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Discussion Starter · #1 ·
Does anyone know how many of these were made with and without the scene stamped into the cylinder? Also, would one built with out the cylinder scene be more likely for a military order? I have one that was made in 1862 and lacks the cylinder scene, however, it has perfectly stamped into the cylinder, just the patent date. Thanks in advance. I
 

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Re: question on an 1860 Army 44

It's my understanding that only the fluted cylinder model had no scene . All round cylinders had the navy scene . Your's doesn't have it , so I guess anything within reason is possible . However , unless it was a Rare gun intended for engraving , the scene has simply worn away . They were only lightly rolled onto the cylinder where the serial and patent line were apparently stamped . These are just my observations . I'm not an expert on the 1860 .

Mine is well worn , but with good markings . The cylinder scene is gone . The other numbers are present on the cylinder .

 

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Re: question on an 1860 Army 44

I know that mine has not worn away as the patent date stamping is still crisp and clean. The gun over all has very little actual wear. I found another one on Cabelas not too long ago identical to mine without the scene.
Also, what would another digit stamped under the serial number mean? On the frame and trigger guard there is a "2" stamped under the serial number which is 41365. The barrel assembly is serial number 41376 with a "2" stamped over the top of that serial number. The fact that its only 11 digits off from the original number seems to me that the barrel assembly was mated at the factory or under conditions of a military shipment where several 1860s models were there with close serial numbers. I would really like to post some photos of this gun. I am definately going to get a factory letter on this one.
 

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Re: question on an 1860 Army 44

Hi Moosedog,

You said "...Also, what would another digit stamped under the serial number mean? On the frame and trigger guard there is a "2" stamped under the serial number which is 41365. The barrel assembly is serial number 41376 with a "2" stamped over the top of that serial number."

If memory serves me correctly... The early M-1860 Army contract guns were shipped in pairs with one shoulder stock and issued this way to each Cavalry trooper. Colt fitted the stock to both guns... so a "1" and a "2". He would get gun "1" and gun "2" and one shoulder stock. The saddle held the two pistols in pommel holsters... My opinion as I can't remember the exact source for this... Bob Best
 

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Re: question on an 1860 Army 44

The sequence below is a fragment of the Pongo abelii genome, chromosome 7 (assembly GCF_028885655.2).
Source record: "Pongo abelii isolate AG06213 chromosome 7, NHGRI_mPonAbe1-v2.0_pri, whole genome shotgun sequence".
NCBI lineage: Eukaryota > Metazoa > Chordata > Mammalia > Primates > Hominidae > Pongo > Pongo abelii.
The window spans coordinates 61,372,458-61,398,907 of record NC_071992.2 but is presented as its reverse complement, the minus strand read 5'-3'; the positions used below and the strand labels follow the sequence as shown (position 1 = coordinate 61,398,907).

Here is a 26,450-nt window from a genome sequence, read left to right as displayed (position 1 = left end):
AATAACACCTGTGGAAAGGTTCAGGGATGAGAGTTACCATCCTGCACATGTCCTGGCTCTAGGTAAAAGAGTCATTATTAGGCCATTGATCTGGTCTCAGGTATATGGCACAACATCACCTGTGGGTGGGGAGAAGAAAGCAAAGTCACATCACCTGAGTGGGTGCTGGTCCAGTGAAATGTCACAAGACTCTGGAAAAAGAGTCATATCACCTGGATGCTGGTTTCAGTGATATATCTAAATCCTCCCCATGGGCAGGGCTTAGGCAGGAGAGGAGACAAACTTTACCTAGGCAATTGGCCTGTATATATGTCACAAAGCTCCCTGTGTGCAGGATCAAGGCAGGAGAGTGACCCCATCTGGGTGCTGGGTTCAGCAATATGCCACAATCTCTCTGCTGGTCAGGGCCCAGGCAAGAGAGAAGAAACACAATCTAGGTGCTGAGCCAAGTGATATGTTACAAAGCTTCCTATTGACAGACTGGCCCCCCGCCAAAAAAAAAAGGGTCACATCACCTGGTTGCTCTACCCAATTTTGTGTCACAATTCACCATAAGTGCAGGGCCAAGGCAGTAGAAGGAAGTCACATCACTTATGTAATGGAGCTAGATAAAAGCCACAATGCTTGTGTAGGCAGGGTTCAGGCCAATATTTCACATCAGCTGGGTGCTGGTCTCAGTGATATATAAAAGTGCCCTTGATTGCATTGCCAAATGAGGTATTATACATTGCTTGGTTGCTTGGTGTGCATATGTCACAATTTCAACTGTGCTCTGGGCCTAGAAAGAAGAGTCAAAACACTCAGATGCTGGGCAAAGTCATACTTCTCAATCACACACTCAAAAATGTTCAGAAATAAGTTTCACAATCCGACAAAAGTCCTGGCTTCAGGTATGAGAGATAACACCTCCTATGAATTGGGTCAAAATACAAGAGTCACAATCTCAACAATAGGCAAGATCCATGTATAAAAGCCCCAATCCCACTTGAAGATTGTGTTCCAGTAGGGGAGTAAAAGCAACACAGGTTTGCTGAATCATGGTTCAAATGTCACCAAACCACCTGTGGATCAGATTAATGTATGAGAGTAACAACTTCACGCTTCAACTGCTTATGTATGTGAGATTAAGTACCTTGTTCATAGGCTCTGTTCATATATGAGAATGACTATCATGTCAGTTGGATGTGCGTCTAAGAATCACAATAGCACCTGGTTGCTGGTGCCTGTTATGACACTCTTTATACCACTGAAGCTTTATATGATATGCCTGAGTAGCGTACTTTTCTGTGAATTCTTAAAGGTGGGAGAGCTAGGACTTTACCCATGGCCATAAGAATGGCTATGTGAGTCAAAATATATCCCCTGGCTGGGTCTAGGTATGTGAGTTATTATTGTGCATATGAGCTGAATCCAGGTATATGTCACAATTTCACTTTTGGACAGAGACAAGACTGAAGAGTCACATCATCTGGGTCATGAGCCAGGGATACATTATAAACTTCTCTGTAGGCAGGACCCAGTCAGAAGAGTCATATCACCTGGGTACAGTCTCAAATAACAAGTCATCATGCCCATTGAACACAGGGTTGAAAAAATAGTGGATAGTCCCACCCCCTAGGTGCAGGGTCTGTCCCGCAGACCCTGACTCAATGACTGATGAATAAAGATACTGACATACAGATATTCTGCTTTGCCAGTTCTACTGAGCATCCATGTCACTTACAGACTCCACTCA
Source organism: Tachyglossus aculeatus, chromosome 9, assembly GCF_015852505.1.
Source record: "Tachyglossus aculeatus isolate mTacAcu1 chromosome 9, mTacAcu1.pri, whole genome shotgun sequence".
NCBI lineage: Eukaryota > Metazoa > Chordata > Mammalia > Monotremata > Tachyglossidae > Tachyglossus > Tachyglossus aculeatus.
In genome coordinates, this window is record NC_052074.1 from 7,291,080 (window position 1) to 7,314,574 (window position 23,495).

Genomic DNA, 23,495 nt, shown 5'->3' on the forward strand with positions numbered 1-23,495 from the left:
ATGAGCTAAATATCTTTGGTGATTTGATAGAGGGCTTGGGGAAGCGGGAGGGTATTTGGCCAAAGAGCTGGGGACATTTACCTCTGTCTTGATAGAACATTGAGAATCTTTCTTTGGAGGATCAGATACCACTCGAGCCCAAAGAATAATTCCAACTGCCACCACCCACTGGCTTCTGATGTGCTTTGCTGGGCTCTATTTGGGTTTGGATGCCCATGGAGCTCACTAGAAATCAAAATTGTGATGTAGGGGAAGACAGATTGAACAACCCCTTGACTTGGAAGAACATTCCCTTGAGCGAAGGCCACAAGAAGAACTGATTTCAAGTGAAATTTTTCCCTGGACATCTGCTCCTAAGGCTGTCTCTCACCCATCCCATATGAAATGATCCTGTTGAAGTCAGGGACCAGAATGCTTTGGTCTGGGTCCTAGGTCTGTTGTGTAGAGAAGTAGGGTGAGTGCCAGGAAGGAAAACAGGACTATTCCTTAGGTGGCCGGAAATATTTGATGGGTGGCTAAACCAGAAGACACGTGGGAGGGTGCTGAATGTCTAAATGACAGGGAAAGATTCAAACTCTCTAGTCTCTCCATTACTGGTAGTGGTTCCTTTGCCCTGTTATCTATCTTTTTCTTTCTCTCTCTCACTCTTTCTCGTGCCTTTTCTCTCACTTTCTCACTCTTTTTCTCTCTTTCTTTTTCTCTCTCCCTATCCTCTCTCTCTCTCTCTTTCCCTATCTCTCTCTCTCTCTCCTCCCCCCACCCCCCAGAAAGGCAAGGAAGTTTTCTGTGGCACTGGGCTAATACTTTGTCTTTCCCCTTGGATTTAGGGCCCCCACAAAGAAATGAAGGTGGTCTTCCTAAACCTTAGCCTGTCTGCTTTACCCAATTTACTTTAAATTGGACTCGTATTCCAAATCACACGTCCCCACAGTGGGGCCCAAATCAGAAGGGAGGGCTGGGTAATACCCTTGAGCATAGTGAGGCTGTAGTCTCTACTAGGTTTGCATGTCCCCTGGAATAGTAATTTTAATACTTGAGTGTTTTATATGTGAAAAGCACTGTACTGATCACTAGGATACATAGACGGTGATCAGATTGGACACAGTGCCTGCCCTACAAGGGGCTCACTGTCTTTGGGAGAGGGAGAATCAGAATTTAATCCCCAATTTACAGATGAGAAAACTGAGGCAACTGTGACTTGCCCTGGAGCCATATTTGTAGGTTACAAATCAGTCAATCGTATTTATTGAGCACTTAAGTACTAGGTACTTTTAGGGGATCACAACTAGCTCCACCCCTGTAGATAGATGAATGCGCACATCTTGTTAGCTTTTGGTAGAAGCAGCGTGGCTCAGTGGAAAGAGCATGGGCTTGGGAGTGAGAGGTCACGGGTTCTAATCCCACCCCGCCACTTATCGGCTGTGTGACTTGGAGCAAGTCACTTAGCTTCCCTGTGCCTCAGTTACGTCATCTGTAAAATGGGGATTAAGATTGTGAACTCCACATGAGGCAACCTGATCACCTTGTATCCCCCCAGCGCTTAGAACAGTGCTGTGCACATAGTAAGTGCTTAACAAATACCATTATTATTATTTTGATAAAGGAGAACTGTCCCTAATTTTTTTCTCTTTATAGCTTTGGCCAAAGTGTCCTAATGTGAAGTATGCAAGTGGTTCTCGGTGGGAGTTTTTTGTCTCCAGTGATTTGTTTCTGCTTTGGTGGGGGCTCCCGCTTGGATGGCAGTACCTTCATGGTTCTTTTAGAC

moosedog,

The patent stampings are much, much deeper than the roll engraving and the navel scene could be worn away long before the patent stampings, due to holster wear.
 

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Discussion Starter · #8 ·
Re: question on an 1860 Army 44

It is cut for a shoulder stock with the lug cut on the bottom of the butt frame. It also has two holes drilled and tapped on the butt. We discussed this in the shop that I bought it from and a customer who is pretty familiar with older Colts laughed and said "Colt sold to both sides" We asked him what he meant and told us that the Mexican's used to secure their shoulder stocks to the bottom of the butt with two screws. Supposedly they had a different shoulder stock that they prefered. He said "both sides," as Colt wasn't supposed to be selling guns to Mexico during the Mexican / America Land dispute.
The patient date is sharp, not rubbed over which leads me to believe this one never had the scene engraved. If it was part of a government contract shipment, is it possible that government contract guns would not have the cylinder engraving?
Can I send a few photos to someone who could post them for me? I really think you guys would find this interesting. I plan on getting a factory letter on this one.
 

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Discussion Starter · #9 ·
Re: question on an 1860 Army 44

Well, this is my first attempt at posting pictures on a forum. With a little help from you guys and my 12 year old son we finally have my new (old) toy on here to see. The box is later design with non original mold, balls and cap box but I did get that little envelope of original caps with the gun. I'll try to get some more photos in here.
 

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Re: question on an 1860 Army 44

While looking at your pic in Photobucket, highlight and (edit) copy the IMG line below it. Then simply paste it into your post. /forums/images/graemlins/cool.gif
 

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Re: question on an 1860 Army 44

Thanks A1. This is fun. Now the wife will never get me off this thing. I took a close up of the patent date and butt with the two holes drilled and tapped. Any ideas? The previous owner had it since the late 60s and used to shoot it along with several others. We found his loading data with it.
 
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